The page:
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Where It's At: Drop nearly 15,000 feet in just over 85 miles in the Contiguous U.S.

Where It's At is an occasional feature that uses maps to show interesting stuff about our world.  At least interesting to map geeks like me :)

For this inaugural post:  Where can you can drop nearly 15,000 feet of elevation in just over 85 miles in the contiguous United States?

A clue:  these two points also happen to be the highest elevation point and the lowest elevation point in the contiguous U.S.


Mt Whitney to Badwater Basin elevation profile map

And here's the elevation profile along that line:

Mt Whitney to Badwater Basin elevation profile

Note that it's not a nice easy descent along that path, as there are mountain ranges in between.  In fact, let's go the other direction:  if you wanted to (theoretically) walk along that 85 mile path from Badwater Basin to the top of Mt. Whitney, your elevation gain would be about 35,600 feet (that's about 23% higher than Mt. Everest's 29,029 foot elevation!)

Has anybody ever done this?


How-to:  The above maps and facts were created using the Elevation on Google Maps tool, which has worldwide coverage.  On that tool, you can draw an elevation profile by clicking the "Elevation Profile..." button on the left side of the map (double-click to finish drawing your path).  

Power tip:  To export the elevation data from the profile, first expand the chart into its own tab by using the button in the upper right of the chart, then click the "Download CSV" button.  I opened the .csv file into Excel to calculate the elevation gain, which is the sum of elevation increases along your path (elevation gain exclude segments of elevation declines).


 

AD-FREE FULLSCREEN Map and Search Tools Now Available Using Any Major Credit or Debit Card

Now you can get access to ad-free fullscreen map and search tools by making a small monthly contribution using any major credit or debit card.  A PayPal account is no longer required (but you may optionally use one if you wish).

Once you click the "Contribute" button, as shown below, you'll be taken to a page hosted on PayPal to process the transaction:  


On that page, you can either login and pay via PayPal or you can click the "Pay with Debit or Credit Card", shown here: 




I hope this is a useful option for the many people who have asked me about this.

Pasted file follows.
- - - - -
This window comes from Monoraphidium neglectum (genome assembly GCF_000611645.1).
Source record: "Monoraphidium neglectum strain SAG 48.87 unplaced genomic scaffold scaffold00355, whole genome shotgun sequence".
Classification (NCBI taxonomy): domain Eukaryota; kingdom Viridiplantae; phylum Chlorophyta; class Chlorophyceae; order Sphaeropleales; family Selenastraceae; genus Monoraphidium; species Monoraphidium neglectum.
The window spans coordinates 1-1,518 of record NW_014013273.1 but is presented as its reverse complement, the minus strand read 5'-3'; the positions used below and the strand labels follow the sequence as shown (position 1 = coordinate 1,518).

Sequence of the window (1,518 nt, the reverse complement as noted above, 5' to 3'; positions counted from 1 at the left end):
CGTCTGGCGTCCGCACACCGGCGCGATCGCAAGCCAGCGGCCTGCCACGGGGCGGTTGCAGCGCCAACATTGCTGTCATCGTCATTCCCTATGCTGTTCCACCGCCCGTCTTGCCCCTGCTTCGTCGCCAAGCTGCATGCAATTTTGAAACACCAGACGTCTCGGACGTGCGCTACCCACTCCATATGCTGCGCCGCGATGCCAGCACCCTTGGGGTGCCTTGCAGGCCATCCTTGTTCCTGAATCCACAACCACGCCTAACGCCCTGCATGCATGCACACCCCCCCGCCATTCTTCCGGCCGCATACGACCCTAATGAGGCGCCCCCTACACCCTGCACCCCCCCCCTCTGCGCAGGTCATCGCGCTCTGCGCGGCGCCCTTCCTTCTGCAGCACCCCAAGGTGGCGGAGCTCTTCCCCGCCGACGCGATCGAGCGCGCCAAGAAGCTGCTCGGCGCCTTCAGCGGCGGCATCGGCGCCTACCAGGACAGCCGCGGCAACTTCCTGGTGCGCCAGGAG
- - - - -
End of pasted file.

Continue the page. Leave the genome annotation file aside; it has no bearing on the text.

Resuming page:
Happy mapping and searching!


Create a custom area map based on a list of States or ZIP Codes

The Custom Areas using ZIP Codes tool has been enhanced so you can also use U.S. States to define your custom area map.

This can be useful to show:
  • service area maps
  • sales territory maps
  • delivery area maps
  • other custom area map of any topic defined by States or ZIP Codes
To build a map based on states, create a URL like the following:

Here's what the above map looks like:

You can take a screenshot of the static map to include it on your own website, and also create a link like this to let your website users go to an interactive Google Map:  Click to see My Business Coverage Area

Of course you can also still define your custom area map based on ZIP Codes


To create a custom delivery area, service area, or sales territory map based on a list of ZIP Codes, use this form:  Custom Areas using ZIP Codes - Create Map Form.  

For easy use, note that you can draw a custom shape on the map to define your custom area by using the option outlined below:
Create custom area using ZIP Codes on Google Maps

Just draw the area on the map above the form, then click the Finished Map Link to see the results.

Happy mapping!

Option to show businesses, attractions and other points of interest on all map tools

The map tools on randymajors.com start with a clean map, such as this from the What City Am I In? map tool, where city names and neighborhood names appear:

What City Am I In map tool

Now you can choose to show points of interest, businesses, attractions and more by clicking the POI button in the upper right corner of the map.  When you click the button, Google's default place listings appear, with attractions typically showing first, as shown below.

What City Am I In map tool with POIs


As you zoom in further, more points of interest, businesses and more will appear.  Current place information (such as temporary closures, etc.) appears with the label.  Click the label for more detailed information and to pop open a place listing in Google Maps.

What City Am I In POIs detail

To get back to a clean map, just click either the Map or Satellite button in the upper right corner.

The POI button is now available on all randymajors.com map tools.